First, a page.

Binance lifts ban on bitcoin withdrawals amid huge trading volumes

  • A four-hour ban on bitcoin withdrawals during Sunday and Monday
  • Clearing Pending Transactions with Higher Fees – Binance

May 7 (Reuters) – Cryptocurrency trading platform Binance halted bitcoin withdrawals for several hours on Monday, citing large volumes and increased processing fees, before clearing them at a higher cost.

Late Sunday and again early Monday, the world’s largest cryptocurrency exchange shut down bitcoin withdrawals saying there was a glut of pending transactions because it did not offer alleged miners a high enough reward for recording trades on the blockchain.

The halt sent bitcoin lower though its losses were marginal, with the cryptocurrency down almost 1% to $28,162, its lowest in nearly a week.

“Our set fees did not anticipate the recent hike in (Bitcoin) network gas fees,” Binance said in a tweet. “We are replacing pending bictoin withdrawals with higher fees so that they are captured by mining pools.”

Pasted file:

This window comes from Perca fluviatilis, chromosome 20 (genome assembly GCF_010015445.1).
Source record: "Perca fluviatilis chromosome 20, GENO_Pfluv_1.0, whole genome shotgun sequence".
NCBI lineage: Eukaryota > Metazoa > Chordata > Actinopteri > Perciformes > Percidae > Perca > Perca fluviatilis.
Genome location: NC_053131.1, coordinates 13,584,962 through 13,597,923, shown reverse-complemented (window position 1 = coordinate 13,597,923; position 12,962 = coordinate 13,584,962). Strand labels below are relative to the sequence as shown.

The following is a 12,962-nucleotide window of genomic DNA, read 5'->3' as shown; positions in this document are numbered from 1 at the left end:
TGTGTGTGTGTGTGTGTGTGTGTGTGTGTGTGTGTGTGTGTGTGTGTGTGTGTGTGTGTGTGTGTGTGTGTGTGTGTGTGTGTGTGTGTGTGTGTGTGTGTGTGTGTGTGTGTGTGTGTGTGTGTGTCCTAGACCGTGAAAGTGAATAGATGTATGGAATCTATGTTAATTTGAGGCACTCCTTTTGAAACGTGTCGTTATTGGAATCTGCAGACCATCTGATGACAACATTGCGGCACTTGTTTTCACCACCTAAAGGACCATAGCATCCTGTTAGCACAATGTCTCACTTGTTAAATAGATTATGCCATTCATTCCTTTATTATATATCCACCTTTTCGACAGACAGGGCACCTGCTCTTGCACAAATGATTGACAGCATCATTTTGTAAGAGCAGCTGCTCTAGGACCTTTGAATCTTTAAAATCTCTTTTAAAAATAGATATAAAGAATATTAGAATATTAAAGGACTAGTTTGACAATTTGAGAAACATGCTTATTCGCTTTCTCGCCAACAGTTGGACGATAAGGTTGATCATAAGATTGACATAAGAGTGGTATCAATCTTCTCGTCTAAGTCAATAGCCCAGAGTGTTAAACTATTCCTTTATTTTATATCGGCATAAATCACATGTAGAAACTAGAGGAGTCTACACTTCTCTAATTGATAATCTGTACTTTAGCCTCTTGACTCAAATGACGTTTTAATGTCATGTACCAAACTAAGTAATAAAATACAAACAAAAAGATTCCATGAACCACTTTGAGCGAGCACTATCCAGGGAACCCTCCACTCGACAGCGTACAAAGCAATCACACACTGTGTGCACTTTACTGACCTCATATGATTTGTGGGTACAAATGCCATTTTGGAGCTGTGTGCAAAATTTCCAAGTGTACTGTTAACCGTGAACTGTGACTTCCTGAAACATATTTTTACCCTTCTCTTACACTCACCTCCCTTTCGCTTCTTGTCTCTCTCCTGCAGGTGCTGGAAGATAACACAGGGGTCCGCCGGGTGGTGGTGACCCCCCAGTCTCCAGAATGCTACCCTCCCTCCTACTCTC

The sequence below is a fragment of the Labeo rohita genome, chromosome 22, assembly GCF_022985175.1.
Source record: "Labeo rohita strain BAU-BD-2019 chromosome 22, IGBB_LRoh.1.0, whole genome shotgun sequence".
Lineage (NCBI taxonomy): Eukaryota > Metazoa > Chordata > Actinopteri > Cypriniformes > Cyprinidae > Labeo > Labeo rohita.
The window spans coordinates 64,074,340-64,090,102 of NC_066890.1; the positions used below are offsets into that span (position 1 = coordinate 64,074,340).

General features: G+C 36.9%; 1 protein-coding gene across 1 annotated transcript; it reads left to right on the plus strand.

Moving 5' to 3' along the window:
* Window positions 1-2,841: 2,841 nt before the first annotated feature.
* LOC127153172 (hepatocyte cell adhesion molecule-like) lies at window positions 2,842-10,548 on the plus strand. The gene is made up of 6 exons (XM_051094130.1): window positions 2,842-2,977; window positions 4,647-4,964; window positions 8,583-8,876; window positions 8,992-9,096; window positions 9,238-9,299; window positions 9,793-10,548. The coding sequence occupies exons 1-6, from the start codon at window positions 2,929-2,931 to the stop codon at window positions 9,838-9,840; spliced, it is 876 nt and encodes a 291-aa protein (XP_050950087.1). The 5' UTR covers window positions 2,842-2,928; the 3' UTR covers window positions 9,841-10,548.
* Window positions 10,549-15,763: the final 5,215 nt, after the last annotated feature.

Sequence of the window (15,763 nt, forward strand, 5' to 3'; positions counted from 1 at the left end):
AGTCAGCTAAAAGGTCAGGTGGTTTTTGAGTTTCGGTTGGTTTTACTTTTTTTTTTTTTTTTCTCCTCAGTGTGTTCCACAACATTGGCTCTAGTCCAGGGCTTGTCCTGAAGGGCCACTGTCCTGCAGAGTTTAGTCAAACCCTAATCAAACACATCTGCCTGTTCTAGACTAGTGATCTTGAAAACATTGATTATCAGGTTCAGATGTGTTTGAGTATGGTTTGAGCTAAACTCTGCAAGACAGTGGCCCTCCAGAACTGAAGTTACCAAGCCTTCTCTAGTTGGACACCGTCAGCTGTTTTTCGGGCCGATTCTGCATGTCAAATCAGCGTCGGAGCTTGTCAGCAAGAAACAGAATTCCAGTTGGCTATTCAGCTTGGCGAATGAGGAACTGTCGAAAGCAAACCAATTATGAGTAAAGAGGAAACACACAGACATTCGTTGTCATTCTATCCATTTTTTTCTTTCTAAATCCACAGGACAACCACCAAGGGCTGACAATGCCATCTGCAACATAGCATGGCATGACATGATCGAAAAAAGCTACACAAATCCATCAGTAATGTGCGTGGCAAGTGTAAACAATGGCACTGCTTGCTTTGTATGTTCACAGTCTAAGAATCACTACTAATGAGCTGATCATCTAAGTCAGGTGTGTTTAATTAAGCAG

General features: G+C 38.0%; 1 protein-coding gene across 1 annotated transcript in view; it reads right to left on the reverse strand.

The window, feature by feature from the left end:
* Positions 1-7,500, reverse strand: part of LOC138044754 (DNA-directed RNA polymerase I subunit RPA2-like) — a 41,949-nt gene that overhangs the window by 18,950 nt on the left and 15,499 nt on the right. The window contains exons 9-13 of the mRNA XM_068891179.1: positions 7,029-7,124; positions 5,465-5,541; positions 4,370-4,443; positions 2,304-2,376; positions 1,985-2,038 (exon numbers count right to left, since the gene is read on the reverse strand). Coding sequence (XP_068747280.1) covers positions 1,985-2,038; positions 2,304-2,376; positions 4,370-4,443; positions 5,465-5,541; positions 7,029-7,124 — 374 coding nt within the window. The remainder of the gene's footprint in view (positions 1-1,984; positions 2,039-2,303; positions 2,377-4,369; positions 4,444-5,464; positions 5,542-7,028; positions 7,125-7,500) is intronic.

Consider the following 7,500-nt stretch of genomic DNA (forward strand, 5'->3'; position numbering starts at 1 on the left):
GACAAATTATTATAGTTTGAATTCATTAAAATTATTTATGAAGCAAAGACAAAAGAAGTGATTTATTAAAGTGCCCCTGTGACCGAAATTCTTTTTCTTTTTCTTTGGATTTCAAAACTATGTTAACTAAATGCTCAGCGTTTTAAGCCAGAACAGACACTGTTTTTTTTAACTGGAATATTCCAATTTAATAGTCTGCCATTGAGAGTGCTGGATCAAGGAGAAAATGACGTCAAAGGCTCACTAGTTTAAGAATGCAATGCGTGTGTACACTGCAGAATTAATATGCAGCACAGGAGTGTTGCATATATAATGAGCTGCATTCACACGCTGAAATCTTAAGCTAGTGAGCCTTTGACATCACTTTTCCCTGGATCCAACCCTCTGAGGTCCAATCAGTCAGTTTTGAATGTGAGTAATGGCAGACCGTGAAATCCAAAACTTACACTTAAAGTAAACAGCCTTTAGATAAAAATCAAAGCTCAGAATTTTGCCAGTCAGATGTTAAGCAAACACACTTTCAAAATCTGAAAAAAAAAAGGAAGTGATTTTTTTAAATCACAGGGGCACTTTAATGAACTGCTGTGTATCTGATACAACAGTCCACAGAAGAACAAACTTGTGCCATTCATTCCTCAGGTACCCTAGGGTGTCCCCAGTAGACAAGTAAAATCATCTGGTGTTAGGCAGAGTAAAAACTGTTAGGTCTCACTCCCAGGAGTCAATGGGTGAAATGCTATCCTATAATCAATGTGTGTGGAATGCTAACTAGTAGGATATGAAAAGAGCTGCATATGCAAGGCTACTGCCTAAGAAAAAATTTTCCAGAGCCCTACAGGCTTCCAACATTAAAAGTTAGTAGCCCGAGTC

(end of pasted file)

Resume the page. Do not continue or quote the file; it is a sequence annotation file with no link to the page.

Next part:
Gas fees refer to payments made to crypto miners whose computing power processes transactions on the blockchain.

“If the withdrawal amount is large, the gas fees required to process the transaction may also be significant, especially during times of high network congestion,” Joshua Chu, Group Chief Risk Officer of XBE, Coinllectibles and Marvion blockchain technology group.

“We need more information about what led to the large withdrawals.” After an hour-long pause late Sunday and several hours on Monday, Binance said withdrawals have resumed.

“To prevent a similar recurrence… our fees have been modified.” In a separate tweet, Binance denied significant inflows from the platform.

In March, Binance suspended deposits and withdrawals due to technical issues. 24-hour trading volume on Binance has reached $6.9 billion according to analytics site CoinMarketCap, more than eight times the next largest on Coinbase.

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Reporting was provided by Akanksha Khushi in Bengaluru; Editing by Christian Schmollinger

Our standards: Thomson Reuters Trust Principles.

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